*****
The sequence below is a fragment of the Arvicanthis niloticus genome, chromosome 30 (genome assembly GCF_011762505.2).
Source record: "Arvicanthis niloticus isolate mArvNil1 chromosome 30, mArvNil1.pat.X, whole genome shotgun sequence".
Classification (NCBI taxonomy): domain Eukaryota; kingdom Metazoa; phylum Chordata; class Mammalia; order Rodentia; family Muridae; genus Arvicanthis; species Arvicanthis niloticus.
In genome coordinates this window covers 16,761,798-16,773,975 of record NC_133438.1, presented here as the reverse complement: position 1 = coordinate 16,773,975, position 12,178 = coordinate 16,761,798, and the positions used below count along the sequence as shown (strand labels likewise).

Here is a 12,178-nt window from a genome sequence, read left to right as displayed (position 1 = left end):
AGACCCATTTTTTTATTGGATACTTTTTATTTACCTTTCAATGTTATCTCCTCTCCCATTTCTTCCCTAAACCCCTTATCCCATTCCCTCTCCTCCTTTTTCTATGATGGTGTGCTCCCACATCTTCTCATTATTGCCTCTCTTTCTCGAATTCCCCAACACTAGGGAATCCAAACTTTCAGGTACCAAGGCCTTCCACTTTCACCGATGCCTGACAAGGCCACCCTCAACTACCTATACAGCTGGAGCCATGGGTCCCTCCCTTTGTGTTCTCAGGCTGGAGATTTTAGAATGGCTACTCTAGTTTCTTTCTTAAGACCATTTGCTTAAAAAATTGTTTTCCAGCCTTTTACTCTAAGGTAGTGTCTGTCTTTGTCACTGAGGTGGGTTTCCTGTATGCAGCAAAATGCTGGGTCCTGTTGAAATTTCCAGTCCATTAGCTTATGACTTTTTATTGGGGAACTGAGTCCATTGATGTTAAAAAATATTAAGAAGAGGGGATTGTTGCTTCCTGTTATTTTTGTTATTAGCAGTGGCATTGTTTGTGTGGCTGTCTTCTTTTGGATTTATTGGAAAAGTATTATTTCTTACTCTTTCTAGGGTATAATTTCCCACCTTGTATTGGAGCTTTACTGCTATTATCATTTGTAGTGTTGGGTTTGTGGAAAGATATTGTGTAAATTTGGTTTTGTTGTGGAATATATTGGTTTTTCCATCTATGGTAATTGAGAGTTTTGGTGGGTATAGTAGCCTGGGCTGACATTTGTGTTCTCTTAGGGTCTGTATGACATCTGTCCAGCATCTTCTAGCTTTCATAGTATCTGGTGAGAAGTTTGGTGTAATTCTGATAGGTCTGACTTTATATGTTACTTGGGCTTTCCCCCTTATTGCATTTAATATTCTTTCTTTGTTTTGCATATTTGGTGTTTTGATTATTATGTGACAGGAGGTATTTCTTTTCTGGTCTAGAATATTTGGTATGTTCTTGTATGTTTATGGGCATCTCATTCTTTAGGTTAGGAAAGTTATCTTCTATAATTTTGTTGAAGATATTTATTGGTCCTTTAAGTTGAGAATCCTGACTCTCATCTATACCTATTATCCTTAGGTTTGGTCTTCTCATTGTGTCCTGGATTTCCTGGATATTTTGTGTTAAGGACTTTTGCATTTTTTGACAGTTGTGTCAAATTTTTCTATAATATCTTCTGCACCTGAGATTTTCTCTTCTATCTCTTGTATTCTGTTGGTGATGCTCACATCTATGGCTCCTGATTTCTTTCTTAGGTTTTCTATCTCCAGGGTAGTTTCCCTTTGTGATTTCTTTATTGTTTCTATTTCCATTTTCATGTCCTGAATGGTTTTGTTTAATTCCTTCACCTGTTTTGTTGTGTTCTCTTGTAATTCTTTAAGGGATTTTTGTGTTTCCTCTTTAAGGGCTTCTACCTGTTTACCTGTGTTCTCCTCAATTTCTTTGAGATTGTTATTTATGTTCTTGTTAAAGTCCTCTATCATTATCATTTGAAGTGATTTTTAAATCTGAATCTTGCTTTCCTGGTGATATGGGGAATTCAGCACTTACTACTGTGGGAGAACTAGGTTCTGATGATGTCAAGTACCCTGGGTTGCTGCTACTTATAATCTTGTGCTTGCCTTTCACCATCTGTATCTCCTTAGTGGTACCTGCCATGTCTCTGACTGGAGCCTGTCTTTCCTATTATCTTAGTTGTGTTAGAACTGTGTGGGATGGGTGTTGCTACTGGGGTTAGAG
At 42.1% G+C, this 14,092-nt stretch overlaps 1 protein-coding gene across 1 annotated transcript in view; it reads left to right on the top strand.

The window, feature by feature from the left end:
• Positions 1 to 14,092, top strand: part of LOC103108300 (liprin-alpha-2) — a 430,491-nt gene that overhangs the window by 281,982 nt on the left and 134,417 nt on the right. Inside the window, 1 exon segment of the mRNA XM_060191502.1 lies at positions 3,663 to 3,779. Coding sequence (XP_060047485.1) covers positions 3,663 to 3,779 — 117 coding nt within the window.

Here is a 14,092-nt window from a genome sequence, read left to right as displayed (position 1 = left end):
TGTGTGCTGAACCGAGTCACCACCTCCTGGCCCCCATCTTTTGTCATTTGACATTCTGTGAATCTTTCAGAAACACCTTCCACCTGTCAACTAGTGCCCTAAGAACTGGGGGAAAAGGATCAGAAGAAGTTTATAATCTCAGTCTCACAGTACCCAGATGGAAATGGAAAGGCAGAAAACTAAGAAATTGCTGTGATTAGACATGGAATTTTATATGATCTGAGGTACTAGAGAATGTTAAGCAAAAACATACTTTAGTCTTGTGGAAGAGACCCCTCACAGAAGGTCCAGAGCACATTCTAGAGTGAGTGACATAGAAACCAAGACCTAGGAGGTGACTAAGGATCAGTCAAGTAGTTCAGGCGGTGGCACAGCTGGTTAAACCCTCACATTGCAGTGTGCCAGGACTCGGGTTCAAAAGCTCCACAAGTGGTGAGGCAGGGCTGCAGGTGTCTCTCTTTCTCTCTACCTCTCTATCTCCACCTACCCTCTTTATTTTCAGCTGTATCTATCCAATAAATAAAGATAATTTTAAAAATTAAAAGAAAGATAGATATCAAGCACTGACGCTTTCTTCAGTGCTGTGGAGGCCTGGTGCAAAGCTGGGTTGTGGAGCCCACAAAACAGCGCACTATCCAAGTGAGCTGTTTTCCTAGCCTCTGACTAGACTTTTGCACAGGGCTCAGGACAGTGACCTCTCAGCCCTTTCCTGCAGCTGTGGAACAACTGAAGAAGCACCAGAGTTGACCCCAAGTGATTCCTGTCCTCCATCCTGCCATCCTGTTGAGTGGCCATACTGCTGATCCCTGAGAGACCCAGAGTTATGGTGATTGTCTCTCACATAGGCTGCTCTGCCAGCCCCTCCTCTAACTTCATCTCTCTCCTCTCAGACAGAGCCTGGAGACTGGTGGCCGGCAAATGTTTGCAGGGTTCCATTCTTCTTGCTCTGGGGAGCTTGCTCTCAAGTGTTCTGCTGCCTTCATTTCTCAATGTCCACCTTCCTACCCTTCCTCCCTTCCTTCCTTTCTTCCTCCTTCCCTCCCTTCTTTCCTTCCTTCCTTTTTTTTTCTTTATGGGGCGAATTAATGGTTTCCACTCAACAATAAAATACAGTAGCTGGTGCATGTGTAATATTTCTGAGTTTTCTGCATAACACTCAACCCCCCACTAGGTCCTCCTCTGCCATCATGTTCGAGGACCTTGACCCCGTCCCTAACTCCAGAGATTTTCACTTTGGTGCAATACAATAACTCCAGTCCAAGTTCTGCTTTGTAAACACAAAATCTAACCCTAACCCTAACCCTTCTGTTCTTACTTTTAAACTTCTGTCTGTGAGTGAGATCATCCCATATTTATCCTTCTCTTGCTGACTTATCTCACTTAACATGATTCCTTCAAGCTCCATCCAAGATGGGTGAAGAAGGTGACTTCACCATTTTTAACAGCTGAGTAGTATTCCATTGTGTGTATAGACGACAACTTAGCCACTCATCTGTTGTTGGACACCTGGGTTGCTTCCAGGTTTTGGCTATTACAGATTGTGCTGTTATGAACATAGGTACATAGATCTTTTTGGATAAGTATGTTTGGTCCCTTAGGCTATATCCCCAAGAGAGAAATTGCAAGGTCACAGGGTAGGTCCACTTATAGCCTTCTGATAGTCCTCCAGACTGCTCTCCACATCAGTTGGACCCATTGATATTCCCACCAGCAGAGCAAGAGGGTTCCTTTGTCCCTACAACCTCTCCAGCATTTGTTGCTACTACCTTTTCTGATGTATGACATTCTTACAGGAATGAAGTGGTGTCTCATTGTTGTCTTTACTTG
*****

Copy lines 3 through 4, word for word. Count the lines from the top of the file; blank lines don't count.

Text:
Classification (NCBI taxonomy): domain Eukaryota; kingdom Metazoa; phylum Chordata; class Mammalia; order Rodentia; family Muridae; genus Arvicanthis; species Arvicanthis niloticus.
In genome coordinates this window covers 16,761,798-16,773,975 of record NC_133438.1, presented here as the reverse complement: position 1 = coordinate 16,773,975, position 12,178 = coordinate 16,761,798, and the positions used below count along the sequence as shown (strand labels likewise).